Catchy Headlines

7 Tips on How to Write Catchy Headlines

Headlines are one of the most important elements of any article. They serve as the first point of contact with potential readers. The majority of website and blog visitors spend less than 15 seconds on a page, so good headlines are crucial to attract the attention of readers and convey your message across effectively.

You’re still reading this article, so it appears our headline did pique your interest. What techniques did we use to draw you in? We’ll share those techniques and more below to help you master the myriad of ways to write titles that are compelling and effective.

1. Brainstorm

Catchy headlines aren’t written on the fly. Copywriting legend David Ogilvy once said that five times as many people read headlines compared to the actual copy. Considering its importance, you should never treat headlines as afterthoughts. Don’t use the first headline that pops up in your head. You can use a placeholder headline while writing the copy, but once you’re done, brainstorm for the perfect title. Spend as much time as you need to develop the perfect headline for each of your article.

Ogilvy, Good Headline Example
The father of advertising, David Ogilvy, crafted one of the most influential headlines of all time in an advertisement for Rolls-Royce in 1959. It literally created Rolls-Royce’s enduring reputation for luxury and quietness. Image courtesy of Ogilvy & Mather, www.ogilvy.com

2. Use an Active Voice

While writing in passive voice is sometimes necessary in articles – primarily for a richer and more personal tone – you can’t do that with headlines. A passive voice (object -> verb -> subject, e.g., the apple is eaten by Tom) requires context and background to make it engaging. An active voice (subject -> verb -> object, e.g., Tom is eating the apple), meanwhile, is factual, precise and conveys more urgency. Consider the following examples:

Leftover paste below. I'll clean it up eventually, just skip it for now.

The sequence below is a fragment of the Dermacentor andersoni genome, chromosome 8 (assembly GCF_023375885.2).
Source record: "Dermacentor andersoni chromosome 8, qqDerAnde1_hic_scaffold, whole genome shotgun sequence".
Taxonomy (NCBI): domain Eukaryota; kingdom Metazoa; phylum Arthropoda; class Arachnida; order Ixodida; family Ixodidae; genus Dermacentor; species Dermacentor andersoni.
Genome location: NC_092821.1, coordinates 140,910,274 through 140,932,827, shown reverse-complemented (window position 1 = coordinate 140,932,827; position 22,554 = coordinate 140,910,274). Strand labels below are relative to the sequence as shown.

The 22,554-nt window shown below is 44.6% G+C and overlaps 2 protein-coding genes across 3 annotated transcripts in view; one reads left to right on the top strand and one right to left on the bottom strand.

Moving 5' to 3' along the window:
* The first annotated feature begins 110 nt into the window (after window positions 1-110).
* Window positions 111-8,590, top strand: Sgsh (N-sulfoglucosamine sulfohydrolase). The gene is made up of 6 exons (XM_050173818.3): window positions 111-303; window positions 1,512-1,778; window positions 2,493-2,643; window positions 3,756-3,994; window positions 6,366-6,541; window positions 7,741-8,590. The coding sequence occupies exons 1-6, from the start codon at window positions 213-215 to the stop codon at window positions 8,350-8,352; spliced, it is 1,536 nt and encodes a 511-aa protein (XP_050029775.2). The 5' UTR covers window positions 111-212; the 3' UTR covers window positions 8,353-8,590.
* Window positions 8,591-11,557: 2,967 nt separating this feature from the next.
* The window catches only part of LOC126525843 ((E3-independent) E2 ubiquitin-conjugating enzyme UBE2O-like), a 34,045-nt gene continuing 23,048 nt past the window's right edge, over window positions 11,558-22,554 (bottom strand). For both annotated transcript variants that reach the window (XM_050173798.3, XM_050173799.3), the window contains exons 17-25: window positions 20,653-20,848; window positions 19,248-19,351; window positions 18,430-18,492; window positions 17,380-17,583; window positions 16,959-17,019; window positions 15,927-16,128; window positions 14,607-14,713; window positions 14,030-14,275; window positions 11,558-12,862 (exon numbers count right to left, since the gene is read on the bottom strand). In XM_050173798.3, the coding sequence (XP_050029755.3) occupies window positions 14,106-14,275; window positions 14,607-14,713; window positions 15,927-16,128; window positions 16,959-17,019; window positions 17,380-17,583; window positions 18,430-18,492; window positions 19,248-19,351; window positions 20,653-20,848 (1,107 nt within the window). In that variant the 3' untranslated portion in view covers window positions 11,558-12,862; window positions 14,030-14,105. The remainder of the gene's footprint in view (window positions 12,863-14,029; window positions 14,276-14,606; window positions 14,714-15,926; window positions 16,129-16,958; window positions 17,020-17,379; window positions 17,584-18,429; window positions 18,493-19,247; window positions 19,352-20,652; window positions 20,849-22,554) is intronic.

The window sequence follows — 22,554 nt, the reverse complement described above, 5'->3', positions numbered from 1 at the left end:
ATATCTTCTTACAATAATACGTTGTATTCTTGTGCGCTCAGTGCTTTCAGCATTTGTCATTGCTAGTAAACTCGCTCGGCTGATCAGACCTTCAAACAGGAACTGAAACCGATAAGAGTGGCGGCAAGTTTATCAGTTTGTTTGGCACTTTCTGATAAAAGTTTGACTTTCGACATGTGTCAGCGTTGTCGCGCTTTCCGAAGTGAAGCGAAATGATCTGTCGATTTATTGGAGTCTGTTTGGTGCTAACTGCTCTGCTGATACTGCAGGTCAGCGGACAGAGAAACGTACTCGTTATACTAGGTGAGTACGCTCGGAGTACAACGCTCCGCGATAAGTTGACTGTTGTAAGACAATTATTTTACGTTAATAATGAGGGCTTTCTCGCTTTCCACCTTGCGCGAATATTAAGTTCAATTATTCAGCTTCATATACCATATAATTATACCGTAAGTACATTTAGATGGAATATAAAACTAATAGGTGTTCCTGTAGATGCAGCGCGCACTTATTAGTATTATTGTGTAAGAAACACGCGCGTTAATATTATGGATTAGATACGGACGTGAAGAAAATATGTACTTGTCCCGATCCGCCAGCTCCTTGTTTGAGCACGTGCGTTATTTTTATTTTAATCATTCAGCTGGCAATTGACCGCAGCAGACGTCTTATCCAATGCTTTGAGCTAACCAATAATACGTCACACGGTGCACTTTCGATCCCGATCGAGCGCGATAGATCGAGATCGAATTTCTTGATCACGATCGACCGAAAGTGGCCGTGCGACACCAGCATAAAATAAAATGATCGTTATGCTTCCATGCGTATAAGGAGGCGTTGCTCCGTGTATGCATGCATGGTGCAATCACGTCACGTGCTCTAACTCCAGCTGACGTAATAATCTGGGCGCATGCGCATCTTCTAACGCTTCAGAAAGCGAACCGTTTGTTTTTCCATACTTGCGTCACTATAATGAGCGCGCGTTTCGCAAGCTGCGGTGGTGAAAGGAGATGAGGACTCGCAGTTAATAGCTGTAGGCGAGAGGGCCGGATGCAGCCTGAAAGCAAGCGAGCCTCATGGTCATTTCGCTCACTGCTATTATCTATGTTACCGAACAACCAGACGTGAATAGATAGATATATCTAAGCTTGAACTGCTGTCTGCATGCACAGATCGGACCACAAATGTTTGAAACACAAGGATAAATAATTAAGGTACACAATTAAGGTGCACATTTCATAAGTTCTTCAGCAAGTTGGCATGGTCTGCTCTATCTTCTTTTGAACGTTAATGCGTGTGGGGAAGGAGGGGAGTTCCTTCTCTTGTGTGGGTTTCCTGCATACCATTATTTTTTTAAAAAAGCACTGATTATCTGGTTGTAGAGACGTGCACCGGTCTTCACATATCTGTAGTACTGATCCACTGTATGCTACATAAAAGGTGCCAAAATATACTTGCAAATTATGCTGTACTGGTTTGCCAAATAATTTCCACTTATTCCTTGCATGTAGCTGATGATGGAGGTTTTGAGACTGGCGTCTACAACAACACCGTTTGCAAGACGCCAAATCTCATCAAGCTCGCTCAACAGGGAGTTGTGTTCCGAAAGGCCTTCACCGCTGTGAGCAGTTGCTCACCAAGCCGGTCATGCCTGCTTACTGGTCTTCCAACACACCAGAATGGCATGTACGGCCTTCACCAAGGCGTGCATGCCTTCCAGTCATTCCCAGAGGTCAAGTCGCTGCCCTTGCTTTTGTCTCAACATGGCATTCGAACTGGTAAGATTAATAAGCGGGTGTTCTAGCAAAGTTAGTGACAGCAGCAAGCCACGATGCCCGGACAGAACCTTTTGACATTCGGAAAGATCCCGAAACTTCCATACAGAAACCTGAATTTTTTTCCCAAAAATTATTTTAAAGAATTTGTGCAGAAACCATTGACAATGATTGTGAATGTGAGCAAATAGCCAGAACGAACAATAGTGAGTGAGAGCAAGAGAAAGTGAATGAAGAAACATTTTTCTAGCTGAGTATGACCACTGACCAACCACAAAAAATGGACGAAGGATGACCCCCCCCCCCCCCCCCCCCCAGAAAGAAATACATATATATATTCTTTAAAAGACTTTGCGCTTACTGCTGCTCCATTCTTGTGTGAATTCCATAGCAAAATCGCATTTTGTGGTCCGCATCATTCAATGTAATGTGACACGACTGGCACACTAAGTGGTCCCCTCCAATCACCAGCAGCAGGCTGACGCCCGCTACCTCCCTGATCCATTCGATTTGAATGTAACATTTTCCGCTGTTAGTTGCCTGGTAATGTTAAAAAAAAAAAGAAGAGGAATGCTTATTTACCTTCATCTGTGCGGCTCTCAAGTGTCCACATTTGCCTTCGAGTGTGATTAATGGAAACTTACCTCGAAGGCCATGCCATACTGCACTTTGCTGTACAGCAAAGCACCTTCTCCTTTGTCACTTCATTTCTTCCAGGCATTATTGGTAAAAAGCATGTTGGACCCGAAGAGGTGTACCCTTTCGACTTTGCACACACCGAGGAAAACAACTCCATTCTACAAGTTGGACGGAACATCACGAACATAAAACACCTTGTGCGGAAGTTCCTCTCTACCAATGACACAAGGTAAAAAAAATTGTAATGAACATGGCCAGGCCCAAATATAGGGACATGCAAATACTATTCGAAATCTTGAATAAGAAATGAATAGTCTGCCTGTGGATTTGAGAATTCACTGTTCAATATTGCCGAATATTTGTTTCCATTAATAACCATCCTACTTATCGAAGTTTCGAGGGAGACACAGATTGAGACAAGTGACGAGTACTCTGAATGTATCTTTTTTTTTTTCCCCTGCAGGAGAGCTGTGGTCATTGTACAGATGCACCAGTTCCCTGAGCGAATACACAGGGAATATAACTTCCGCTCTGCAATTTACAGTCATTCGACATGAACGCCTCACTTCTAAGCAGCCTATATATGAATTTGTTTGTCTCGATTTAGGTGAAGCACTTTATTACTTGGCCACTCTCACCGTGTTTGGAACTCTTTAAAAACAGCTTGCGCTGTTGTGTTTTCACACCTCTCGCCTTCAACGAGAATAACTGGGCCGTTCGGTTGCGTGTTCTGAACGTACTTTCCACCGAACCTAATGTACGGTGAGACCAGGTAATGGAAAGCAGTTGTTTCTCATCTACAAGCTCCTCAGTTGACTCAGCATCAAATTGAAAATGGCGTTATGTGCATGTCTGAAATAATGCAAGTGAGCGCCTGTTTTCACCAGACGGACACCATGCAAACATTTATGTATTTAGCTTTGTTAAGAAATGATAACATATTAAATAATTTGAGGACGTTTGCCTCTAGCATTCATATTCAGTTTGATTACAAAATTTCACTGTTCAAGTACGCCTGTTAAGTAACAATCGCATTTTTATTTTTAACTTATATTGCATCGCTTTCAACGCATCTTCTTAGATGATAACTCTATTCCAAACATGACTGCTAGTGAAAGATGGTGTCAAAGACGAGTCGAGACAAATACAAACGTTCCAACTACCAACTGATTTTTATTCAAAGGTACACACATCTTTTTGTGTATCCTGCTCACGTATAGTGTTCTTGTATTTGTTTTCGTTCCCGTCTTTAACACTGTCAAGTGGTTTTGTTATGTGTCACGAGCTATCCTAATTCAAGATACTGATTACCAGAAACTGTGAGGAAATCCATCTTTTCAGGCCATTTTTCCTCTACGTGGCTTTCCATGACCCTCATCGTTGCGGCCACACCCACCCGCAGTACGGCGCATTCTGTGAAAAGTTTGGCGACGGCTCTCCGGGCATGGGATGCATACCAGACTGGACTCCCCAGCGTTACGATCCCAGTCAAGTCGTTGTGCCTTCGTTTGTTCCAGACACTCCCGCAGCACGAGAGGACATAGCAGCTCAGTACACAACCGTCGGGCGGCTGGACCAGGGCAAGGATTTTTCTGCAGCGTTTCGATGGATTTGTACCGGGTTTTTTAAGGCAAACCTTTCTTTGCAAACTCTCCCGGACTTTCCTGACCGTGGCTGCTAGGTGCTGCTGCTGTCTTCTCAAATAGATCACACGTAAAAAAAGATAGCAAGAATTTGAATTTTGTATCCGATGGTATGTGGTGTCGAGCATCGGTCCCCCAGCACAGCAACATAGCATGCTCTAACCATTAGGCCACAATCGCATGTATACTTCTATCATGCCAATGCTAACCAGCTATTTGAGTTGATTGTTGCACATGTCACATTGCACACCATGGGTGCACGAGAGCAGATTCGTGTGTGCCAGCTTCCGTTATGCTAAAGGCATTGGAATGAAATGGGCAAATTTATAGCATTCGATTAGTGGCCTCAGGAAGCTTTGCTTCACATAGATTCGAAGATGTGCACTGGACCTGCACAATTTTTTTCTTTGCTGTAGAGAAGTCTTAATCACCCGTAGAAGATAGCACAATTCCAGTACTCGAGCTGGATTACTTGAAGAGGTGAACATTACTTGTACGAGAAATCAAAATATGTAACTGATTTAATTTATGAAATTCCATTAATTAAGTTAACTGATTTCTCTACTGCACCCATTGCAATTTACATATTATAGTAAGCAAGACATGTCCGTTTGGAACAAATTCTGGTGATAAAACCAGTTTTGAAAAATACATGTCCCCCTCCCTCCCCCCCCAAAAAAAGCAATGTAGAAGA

Passive voice: A video of Perseverance rover landing on Mars will be released by NASA
Active voice: NASA releases video of Perseverance rover landing on Mars

Do you notice the difference between the two headlines? Not only does the second headline sound more elegant, but it is also catchier since the first three words (‘NASA releases video’) is enough to tell readers the heart of the article.

3. Use Numbers in Your Website or Blog Titles

I’m sure we all have heard of Buzzfeed, right? What many people don’t know is, its founder, Jonah Peretti, did an extensive study of headlines while studying at MIT. His PhD dissertation was actually on viral phenomena. One paper that he wrote in 1996, Contemporary Visual Culture and the Acceleration of Identity Formation/Dissolution, became the foundation of Buzzfeed’s publishing model.

A recurring element of his early writing is the use of numbers in headlines. He implemented the strategy at Buzzfeed, and the rest is history. Because frankly, how could you ever resist finding out the ‘27 reasons why eating an apple could kill you’ or ’11 secrets to starting a successful business”?

How effective is the use of numbers in headlines, you wonder? Well, it is the most preferred type of headline, based on one audience survey.

So instead of writing “The Best Methods to…”, consider writing “5 Best Methods to…” instead. This will signal to the customer the promised value of the article. Give it a try – the traffic boost will be noticeable.